According to the IRS, foreign earned income is defined as “Foreign-earned income means wages, salaries, professional fees, or other amounts paid to you for personal services rendered by you.”

This would exclude:

  • Pay from the US government or any of its entitles as a military or civilian employee.
  • Pay for services conducted in international waters or airspace.
  • Pay that would otherwise be excluded from income (i.e. reimbursement for meals, hotels, travel, etc.)
  • Pension or annuity payments, including social security.

What Qualifies as Housing Expenses?

The line between what is an eligible housing expense to include in the foreign earned income exclusion can be very thin. Some common eligible expenses include:

  • Rent
  • Utilities
  • Personal property insurance (this includes renter’s insurance)
  • Leasing fees
  • Furniture rental
  • Parking
  • Repairs

Items that commonly do not count as eligible house expenses include:

  • Mortgage payments
  • Domestic labor
  • Purchased furniture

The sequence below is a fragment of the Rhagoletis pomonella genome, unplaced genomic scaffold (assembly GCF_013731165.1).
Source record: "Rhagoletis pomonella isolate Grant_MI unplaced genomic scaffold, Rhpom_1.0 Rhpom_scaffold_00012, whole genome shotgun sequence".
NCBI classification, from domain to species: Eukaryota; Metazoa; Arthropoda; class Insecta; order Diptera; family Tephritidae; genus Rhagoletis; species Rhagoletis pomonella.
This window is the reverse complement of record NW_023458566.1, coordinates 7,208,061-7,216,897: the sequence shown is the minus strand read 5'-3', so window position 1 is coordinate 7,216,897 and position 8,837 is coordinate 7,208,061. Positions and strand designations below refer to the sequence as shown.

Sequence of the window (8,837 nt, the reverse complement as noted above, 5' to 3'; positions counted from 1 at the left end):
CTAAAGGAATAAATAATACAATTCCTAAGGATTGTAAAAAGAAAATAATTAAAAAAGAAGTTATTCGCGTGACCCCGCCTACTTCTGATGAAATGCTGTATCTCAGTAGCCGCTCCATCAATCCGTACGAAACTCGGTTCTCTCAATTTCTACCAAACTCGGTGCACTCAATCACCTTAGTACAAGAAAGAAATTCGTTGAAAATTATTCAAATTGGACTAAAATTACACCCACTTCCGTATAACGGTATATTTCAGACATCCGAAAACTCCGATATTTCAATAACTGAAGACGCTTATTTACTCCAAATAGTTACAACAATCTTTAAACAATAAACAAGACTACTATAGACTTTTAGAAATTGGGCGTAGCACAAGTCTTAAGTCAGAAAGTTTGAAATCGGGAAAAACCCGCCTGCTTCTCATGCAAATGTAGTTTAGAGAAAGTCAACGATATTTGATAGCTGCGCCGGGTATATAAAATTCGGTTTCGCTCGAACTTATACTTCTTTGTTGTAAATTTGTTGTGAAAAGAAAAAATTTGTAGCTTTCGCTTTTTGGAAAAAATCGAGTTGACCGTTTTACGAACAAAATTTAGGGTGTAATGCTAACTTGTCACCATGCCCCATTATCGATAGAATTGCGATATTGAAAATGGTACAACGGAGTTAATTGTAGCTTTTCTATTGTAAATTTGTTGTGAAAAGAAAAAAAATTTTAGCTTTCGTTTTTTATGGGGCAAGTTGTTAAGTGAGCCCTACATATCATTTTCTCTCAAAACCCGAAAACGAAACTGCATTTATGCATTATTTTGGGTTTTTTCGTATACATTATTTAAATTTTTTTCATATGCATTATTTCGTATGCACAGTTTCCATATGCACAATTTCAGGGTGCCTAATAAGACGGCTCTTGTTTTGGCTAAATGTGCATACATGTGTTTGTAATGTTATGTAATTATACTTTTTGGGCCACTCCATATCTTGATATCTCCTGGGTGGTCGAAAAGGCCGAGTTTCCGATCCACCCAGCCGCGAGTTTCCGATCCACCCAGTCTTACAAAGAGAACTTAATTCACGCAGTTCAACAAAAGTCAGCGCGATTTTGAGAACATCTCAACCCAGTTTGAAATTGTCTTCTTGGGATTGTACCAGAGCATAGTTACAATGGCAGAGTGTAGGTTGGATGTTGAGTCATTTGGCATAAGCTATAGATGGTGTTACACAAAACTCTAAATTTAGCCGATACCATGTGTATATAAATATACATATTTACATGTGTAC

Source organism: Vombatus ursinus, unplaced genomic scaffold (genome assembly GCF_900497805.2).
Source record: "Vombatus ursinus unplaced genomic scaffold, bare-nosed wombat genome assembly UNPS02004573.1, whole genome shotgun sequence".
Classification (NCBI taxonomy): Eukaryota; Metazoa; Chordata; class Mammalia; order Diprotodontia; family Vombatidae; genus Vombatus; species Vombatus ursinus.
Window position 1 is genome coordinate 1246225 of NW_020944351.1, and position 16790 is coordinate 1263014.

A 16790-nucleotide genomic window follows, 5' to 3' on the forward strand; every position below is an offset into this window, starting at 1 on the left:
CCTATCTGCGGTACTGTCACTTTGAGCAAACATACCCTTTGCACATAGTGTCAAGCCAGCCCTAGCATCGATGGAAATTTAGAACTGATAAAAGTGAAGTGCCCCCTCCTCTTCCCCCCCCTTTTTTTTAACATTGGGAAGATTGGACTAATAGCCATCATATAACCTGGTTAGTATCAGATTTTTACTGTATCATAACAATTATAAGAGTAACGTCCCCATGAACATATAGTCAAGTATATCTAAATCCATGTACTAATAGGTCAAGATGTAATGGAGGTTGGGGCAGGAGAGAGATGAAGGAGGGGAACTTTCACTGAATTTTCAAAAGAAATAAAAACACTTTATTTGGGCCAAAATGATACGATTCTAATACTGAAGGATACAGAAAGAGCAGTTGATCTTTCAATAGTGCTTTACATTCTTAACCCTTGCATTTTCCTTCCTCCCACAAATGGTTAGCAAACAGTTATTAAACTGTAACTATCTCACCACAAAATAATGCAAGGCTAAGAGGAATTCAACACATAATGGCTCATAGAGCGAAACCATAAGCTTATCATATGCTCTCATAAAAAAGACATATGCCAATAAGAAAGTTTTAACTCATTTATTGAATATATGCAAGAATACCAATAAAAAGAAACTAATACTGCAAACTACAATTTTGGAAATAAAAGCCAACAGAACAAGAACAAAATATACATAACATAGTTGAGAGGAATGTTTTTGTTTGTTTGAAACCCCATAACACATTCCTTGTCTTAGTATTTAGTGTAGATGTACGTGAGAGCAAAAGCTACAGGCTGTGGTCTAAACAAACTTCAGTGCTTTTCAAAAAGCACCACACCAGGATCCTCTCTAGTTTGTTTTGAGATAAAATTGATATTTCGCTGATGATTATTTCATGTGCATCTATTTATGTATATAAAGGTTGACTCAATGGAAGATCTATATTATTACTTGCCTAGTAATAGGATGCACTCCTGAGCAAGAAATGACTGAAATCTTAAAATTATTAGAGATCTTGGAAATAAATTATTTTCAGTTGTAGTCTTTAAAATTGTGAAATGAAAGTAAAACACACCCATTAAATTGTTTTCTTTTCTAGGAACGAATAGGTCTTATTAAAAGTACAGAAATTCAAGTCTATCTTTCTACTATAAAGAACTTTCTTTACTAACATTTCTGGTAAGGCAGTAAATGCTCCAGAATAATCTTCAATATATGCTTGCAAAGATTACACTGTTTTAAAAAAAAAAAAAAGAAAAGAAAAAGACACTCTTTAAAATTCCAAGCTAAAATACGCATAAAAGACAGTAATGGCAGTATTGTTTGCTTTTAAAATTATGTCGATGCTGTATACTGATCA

• Anything that is lavish or extravagant

How Do I Qualify for Foreign Tax Credits?

If you qualify for a foreign earned income exclusion, you are almost always better of taking that instead of taking a foreign tax credit on the income.

However, if you don’t qualify for the foreign earned income exclusion, or you exceeded the annual threshold you can take a foreign tax credit.

If you paid or accrued foreign taxes to a foreign country on a foreign income source and are taxed by the US on that same income you are eligible for a foreign tax credit.

Remember a tax credit works differently than a deduction. The tax credit is reduced from your total tax bill after your owed tax has been calculated, whereas a deduction is taken from your taxable income prior to your owed taxes being calculated.

The good news about the foreign tax credit is that it is refundable. Meaning that if your tax credit exceeds the owed taxes to the IRS, then you would be eligible for a refund check.

How is a Foreign Tax Credit Calculated?

You claim can claim a foreign tax credit by getting your foreign tax credit rate by subtracting your foreign income from your total income and dividing it by your total income. That rate is then applied to the foreign taxes that you paid in order to give you your tax credit.